Moreover, the United States Government need not fear that by releasing the currency it subjects itself to liability for misdelivery. Fonseca retained a licensed customs broker that on his behalf filed with the Customs Service all the requisite papers and documents, including a bond. These measures should adequately protect the United States against unforeseen liability — liability that in any event appears baseless. In fact, Fonseca's compliance with 19 C.F.R. §§ 141 and 143 substantiates his right to possession of the suitcase. Just as the postal service normally returns unaddressed packages to their senders, Customs normally approves applications like Fonseca's as a matter of course.
Finally, we find that the information requested by appellees is not sufficiently relevant to the subject matter of the action to fall within the parameters of Fed.R.Civ.P. 26(b). A determination of "ownership" of the currency is not necessary to a proper resolution of the dispute. Further, the sought after discovery would not shed new light on the question of Fonseca's right to possession. The proposed interrogatories, for example, inquired into Fonseca's past and present addresses, his identification documents, the nature of his employment and the circumstances surrounding his acquisition of the money. As the Fifth Circuit commented in Dunbar, supra, 502 F.2d at 510, appellees' interrogatories "might have interesting answers, [but] they are not so germane to the conduct of the instant lawsuit that the plaintiff must answer them or face the sanctions of Rule 37."
We believe the government's conduct in this case is wholly unjustified since it initiated its interpleader action on a wrong legal premise and wrongly instituted it against a legitimate claimant. This becomes even clearer in light of the concession that the amount of money found in the suitcase is irrelevant to the government's authority to seize it. That is to say, the government suggests that it may capriciously seize a misdirected suitcase — whether it contains $250,000, $25 or merely clothing — refuse to return it to a party claiming rightful possession and then compel that party to undergo the burden of costly litigation and unwarranted discovery.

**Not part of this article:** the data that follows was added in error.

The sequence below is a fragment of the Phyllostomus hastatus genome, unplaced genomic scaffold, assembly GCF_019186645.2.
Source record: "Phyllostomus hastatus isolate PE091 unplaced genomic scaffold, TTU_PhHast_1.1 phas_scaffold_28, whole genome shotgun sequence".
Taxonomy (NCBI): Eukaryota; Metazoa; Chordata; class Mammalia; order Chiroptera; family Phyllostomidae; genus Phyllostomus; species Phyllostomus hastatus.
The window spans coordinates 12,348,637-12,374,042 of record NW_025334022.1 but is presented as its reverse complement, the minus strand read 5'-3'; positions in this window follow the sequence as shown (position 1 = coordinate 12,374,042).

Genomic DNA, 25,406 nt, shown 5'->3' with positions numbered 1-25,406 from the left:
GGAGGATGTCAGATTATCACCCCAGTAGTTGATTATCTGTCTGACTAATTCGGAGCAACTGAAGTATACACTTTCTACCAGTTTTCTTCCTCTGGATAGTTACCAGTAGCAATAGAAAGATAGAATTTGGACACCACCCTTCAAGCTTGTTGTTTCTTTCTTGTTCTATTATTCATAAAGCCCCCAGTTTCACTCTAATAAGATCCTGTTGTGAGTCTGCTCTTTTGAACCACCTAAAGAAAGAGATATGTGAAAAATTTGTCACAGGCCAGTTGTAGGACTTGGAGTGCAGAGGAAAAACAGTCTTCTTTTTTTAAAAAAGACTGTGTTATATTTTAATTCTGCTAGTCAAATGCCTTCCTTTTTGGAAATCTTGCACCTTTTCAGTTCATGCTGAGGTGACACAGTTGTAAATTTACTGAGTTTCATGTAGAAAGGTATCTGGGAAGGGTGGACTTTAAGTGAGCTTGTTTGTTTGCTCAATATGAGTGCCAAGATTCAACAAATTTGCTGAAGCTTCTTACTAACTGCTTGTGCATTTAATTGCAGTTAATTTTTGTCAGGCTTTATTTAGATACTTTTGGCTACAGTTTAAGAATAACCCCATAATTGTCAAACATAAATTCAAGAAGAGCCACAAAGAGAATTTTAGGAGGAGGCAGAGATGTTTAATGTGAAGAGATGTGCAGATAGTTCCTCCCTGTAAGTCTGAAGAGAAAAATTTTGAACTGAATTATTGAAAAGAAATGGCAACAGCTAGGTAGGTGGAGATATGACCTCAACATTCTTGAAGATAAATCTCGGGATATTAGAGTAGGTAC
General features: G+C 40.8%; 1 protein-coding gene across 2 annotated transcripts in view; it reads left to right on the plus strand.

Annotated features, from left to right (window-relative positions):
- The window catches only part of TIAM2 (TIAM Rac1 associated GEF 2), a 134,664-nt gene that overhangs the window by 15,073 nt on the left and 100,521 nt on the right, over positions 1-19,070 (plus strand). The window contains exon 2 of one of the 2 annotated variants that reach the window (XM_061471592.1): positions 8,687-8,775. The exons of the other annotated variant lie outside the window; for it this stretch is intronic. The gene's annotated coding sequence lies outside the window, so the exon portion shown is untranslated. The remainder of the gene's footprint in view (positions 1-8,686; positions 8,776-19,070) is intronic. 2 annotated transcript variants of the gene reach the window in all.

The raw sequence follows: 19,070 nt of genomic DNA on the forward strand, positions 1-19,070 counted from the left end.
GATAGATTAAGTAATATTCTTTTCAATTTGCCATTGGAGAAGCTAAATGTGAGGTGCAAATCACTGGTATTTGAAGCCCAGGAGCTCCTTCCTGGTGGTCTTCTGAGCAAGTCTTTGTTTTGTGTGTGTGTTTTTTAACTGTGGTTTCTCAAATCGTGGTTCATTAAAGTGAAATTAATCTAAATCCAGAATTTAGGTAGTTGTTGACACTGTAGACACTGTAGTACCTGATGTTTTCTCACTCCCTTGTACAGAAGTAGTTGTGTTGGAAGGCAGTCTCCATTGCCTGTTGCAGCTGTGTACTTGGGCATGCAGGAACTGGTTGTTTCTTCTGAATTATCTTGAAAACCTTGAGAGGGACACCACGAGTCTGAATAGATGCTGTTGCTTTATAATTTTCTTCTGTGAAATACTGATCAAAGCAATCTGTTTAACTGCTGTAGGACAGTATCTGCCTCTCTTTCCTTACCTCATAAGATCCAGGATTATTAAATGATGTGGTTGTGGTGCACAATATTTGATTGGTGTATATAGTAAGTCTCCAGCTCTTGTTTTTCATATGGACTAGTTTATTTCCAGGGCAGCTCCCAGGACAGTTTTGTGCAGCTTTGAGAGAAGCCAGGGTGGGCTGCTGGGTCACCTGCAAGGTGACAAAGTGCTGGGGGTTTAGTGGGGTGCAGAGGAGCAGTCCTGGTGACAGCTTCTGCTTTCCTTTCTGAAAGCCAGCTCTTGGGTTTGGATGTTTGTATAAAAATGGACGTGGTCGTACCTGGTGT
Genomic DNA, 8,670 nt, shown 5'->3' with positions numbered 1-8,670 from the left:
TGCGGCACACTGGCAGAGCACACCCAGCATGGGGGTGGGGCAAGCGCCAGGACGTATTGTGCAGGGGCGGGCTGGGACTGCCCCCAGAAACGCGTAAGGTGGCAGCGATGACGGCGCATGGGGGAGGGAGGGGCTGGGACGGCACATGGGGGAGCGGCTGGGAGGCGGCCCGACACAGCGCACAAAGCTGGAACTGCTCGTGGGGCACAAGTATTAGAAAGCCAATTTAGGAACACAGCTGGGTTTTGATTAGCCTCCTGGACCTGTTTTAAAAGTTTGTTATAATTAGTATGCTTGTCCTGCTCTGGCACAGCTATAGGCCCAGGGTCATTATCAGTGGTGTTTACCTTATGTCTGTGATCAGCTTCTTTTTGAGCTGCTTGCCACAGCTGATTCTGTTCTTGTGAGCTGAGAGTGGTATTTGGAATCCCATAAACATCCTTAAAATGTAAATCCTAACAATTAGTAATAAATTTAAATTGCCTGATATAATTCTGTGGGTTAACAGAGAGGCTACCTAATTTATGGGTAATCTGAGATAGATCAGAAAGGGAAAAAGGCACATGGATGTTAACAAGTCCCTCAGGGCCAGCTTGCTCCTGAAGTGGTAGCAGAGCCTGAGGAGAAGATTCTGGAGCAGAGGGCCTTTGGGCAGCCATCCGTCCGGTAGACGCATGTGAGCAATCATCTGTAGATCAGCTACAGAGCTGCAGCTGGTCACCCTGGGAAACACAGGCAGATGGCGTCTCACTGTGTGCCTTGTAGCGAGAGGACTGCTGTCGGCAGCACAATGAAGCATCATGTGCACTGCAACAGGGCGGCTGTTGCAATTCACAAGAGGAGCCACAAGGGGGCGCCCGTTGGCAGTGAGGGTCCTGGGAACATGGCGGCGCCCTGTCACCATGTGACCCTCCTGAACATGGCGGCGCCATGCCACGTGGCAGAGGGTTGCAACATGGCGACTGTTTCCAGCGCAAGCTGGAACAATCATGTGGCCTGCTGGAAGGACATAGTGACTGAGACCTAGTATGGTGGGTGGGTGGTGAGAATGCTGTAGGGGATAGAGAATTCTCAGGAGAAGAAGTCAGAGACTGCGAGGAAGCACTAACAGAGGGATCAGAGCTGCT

The United States and the State of New York have failed to demonstrate any colorable able claim adverse to that of Fonseca, or even the presence of a legitimate individual claimant. Since the suitcase arrived in this country fortuitously, either of these claimants would be unjustly enriched if they could successfully lay claim to a portion of the $250,000. Colombia's case is similarly suspect. Although the Colombian Government may have a valid action against Fonseca for exporting currency in violation of its currency exchange control laws, it may not seek to develop the facts it needs to prove its case by use of discovery in the Courts of the United States. Instead, it should seek whatever redress it believes appropriate in the proper forum, once the money is returned to Fonseca.
Rather than chide appellees further for what we perceive to be abuses of their authority and of the judicial process, we think it should suffice to warn once again against the misapplication of interpleader and irrelevant discovery. Since there is no merit to appellees' remaining arguments, the order of the district court is reversed and the case remanded for further proceedings consistent with this opinion.